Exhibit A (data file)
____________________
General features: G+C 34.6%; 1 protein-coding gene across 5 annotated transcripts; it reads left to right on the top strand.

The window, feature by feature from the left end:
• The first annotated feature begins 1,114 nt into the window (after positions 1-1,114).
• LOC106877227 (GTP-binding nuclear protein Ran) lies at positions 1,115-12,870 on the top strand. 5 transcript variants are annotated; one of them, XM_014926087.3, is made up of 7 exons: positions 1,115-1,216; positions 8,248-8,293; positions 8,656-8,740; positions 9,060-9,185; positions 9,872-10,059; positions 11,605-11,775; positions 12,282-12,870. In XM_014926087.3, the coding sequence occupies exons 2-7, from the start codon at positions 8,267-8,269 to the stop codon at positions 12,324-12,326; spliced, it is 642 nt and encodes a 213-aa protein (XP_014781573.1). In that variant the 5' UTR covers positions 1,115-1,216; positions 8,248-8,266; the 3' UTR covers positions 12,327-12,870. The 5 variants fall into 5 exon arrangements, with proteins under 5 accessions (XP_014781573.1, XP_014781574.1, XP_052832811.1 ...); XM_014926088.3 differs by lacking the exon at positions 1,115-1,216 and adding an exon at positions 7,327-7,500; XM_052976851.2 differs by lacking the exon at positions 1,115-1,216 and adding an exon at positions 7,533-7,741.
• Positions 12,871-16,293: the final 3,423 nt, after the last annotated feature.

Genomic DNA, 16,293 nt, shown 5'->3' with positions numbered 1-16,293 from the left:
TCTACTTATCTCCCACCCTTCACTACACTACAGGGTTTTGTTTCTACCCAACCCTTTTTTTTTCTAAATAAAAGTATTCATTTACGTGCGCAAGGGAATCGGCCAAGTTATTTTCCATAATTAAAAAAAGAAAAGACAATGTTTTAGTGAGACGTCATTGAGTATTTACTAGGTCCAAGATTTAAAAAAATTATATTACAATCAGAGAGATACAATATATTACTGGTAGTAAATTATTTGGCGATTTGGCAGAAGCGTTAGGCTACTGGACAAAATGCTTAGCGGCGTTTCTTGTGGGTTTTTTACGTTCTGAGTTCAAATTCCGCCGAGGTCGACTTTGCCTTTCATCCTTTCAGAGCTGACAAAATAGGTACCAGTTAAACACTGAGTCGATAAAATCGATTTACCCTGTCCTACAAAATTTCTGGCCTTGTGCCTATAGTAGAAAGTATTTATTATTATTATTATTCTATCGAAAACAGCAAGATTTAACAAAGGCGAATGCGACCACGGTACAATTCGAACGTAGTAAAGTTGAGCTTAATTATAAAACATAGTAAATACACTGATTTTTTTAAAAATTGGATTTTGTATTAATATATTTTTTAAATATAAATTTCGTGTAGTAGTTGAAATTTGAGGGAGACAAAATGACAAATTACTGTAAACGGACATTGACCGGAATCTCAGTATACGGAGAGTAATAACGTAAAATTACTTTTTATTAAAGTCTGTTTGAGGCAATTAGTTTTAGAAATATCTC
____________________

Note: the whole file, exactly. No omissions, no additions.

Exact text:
General features: G+C 34.6%; 1 protein-coding gene across 5 annotated transcripts; it reads left to right on the top strand.

The window, feature by feature from the left end:
• The first annotated feature begins 1,114 nt into the window (after positions 1-1,114).
• LOC106877227 (GTP-binding nuclear protein Ran) lies at positions 1,115-12,870 on the top strand. 5 transcript variants are annotated; one of them, XM_014926087.3, is made up of 7 exons: positions 1,115-1,216; positions 8,248-8,293; positions 8,656-8,740; positions 9,060-9,185; positions 9,872-10,059; positions 11,605-11,775; positions 12,282-12,870. In XM_014926087.3, the coding sequence occupies exons 2-7, from the start codon at positions 8,267-8,269 to the stop codon at positions 12,324-12,326; spliced, it is 642 nt and encodes a 213-aa protein (XP_014781573.1). In that variant the 5' UTR covers positions 1,115-1,216; positions 8,248-8,266; the 3' UTR covers positions 12,327-12,870. The 5 variants fall into 5 exon arrangements, with proteins under 5 accessions (XP_014781573.1, XP_014781574.1, XP_052832811.1 ...); XM_014926088.3 differs by lacking the exon at positions 1,115-1,216 and adding an exon at positions 7,327-7,500; XM_052976851.2 differs by lacking the exon at positions 1,115-1,216 and adding an exon at positions 7,533-7,741.
• Positions 12,871-16,293: the final 3,423 nt, after the last annotated feature.

Genomic DNA, 16,293 nt, shown 5'->3' with positions numbered 1-16,293 from the left:
TCTACTTATCTCCCACCCTTCACTACACTACAGGGTTTTGTTTCTACCCAACCCTTTTTTTTTCTAAATAAAAGTATTCATTTACGTGCGCAAGGGAATCGGCCAAGTTATTTTCCATAATTAAAAAAAGAAAAGACAATGTTTTAGTGAGACGTCATTGAGTATTTACTAGGTCCAAGATTTAAAAAAATTATATTACAATCAGAGAGATACAATATATTACTGGTAGTAAATTATTTGGCGATTTGGCAGAAGCGTTAGGCTACTGGACAAAATGCTTAGCGGCGTTTCTTGTGGGTTTTTTACGTTCTGAGTTCAAATTCCGCCGAGGTCGACTTTGCCTTTCATCCTTTCAGAGCTGACAAAATAGGTACCAGTTAAACACTGAGTCGATAAAATCGATTTACCCTGTCCTACAAAATTTCTGGCCTTGTGCCTATAGTAGAAAGTATTTATTATTATTATTATTCTATCGAAAACAGCAAGATTTAACAAAGGCGAATGCGACCACGGTACAATTCGAACGTAGTAAAGTTGAGCTTAATTATAAAACATAGTAAATACACTGATTTTTTTAAAAATTGGATTTTGTATTAATATATTTTTTAAATATAAATTTCGTGTAGTAGTTGAAATTTGAGGGAGACAAAATGACAAATTACTGTAAACGGACATTGACCGGAATCTCAGTATACGGAGAGTAATAACGTAAAATTACTTTTTATTAAAGTCTGTTTGAGGCAATTAGTTTTAGAAATATCTC